This article, originally published in the April 10, 2006 issue of The Nation, was co-written by Sam Graham-Felsen.
The federal minimum wage has been stuck at $5.15 an hour for more than eight and a half years. If Congress fails to pass an increase by December of this year, it will be the longest stretch of stinginess in American history. The states are sick of waiting.
In the past sixteen months, eleven states and the District of Columbia have raised their minimum wage. In February Rhode Island's legislature overwhelmingly voted to pass HB6718, hiking the state's minimum to $7.40 by the start of 2007. Governor Donald Carcieri had threatened to veto the bill, but, facing tremendous opposition, he dropped his effort and signed it into law. And in March Michigan's Republican-dominated Senate unanimously approved a measure that would increase the state's minimum by 44 percent over the next two years. Michigan, which had stalled at the federal standard for the past nine years, will have one of the most generous minimums in the country, $7.40, by July 2008.
Michigan's wage hike "came out of nowhere," according to Senate Democratic leader Bob Emerson of Flint. Republican leaders acted quickly in response to a rapidly moving ballot drive that sought to add an amendment to Michigan's Constitution requiring the state's minimum to rise annually with the rate of inflation. Signatures for the ballot measure were pouring in, and a recent poll showed that 80 percent of Michiganders favored a higher minimum.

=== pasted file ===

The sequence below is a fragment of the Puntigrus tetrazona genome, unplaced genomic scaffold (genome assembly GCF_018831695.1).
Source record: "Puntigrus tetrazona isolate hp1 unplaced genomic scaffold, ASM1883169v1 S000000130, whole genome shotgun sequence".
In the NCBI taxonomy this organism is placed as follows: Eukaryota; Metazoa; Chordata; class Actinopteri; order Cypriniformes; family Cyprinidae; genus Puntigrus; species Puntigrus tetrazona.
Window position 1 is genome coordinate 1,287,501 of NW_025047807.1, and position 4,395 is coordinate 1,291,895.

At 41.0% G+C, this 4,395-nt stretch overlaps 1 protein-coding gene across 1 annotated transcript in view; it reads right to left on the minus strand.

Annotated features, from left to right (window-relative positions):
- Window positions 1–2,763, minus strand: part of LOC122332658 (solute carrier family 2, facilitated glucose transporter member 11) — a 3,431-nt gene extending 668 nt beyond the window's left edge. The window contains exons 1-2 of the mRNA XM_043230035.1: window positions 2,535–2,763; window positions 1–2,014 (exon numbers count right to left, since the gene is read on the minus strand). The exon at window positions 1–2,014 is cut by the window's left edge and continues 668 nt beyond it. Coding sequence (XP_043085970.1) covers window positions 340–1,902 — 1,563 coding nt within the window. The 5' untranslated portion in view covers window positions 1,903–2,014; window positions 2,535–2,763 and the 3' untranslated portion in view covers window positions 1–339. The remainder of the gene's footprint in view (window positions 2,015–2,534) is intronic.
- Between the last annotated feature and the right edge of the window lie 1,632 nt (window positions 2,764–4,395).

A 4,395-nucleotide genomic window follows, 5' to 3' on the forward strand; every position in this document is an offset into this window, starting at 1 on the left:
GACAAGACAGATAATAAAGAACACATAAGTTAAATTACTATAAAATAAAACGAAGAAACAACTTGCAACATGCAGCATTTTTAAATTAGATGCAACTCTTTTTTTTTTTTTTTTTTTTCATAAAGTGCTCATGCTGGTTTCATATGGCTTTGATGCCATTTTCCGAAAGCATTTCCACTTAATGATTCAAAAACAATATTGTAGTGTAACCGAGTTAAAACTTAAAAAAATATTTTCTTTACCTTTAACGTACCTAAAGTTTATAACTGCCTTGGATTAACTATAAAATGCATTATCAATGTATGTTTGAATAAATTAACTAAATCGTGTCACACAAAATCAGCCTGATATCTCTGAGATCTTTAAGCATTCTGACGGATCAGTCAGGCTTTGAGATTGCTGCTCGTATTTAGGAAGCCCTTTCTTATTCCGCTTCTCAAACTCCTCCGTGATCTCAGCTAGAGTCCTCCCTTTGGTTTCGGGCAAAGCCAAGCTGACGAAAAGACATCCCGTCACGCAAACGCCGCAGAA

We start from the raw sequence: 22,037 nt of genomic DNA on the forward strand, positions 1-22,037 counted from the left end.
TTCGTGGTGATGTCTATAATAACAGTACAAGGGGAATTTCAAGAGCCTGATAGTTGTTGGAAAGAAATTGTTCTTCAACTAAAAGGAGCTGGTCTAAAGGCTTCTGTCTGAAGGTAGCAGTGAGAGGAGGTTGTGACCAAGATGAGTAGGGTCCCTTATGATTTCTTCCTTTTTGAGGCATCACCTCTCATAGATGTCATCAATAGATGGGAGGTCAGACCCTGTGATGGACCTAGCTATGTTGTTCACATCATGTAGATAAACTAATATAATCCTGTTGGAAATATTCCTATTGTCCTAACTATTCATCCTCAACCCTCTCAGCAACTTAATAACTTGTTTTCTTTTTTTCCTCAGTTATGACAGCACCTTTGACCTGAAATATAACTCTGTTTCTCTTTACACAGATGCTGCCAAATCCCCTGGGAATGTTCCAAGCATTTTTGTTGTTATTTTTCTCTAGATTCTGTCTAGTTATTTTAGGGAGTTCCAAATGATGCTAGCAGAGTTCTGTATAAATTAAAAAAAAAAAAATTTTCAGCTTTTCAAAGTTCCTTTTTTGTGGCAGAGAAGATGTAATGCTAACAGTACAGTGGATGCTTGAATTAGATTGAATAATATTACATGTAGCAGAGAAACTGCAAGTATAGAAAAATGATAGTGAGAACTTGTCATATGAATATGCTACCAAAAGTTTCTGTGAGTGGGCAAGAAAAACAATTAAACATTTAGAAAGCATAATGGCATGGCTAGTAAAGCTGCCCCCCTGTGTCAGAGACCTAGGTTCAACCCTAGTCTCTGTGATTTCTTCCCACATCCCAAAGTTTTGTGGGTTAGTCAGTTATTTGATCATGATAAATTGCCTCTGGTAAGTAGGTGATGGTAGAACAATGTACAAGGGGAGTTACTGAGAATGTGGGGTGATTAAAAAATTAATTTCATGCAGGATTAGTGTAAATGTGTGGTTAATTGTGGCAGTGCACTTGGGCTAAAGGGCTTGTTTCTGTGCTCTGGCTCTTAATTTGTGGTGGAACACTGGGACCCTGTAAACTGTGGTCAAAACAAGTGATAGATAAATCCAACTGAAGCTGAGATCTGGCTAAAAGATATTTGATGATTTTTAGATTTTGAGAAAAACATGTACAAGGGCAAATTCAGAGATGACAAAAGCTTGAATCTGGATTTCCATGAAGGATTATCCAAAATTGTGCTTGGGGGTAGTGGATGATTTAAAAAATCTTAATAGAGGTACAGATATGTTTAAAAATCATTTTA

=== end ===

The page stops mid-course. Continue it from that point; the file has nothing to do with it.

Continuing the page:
"These victories are the latest in what's shaping up to be a minimum-wage revolution in the states," says Jen Kern, director of ACORN's Living Wage Resource Center.
Thanks to legal assistance from the Brennan Center for Justice at NYU and the Ballot Initiative Strategy Center, economic guidance from the Economic Policy Institute and grassroots efforts from organizations like ACORN, the National Council of Churches and hundreds of community groups, wage hikes in Massachusetts, Pennsylvania, New Mexico and North Carolina also seem likely in the near future. Meanwhile, ballot initiatives for minimum-wage increases in 2006 could emerge in as many as ten other states. An initiative is already on the ballot in Nevada, and states including Arizona, Ohio and Montana are in the midst of collecting signatures.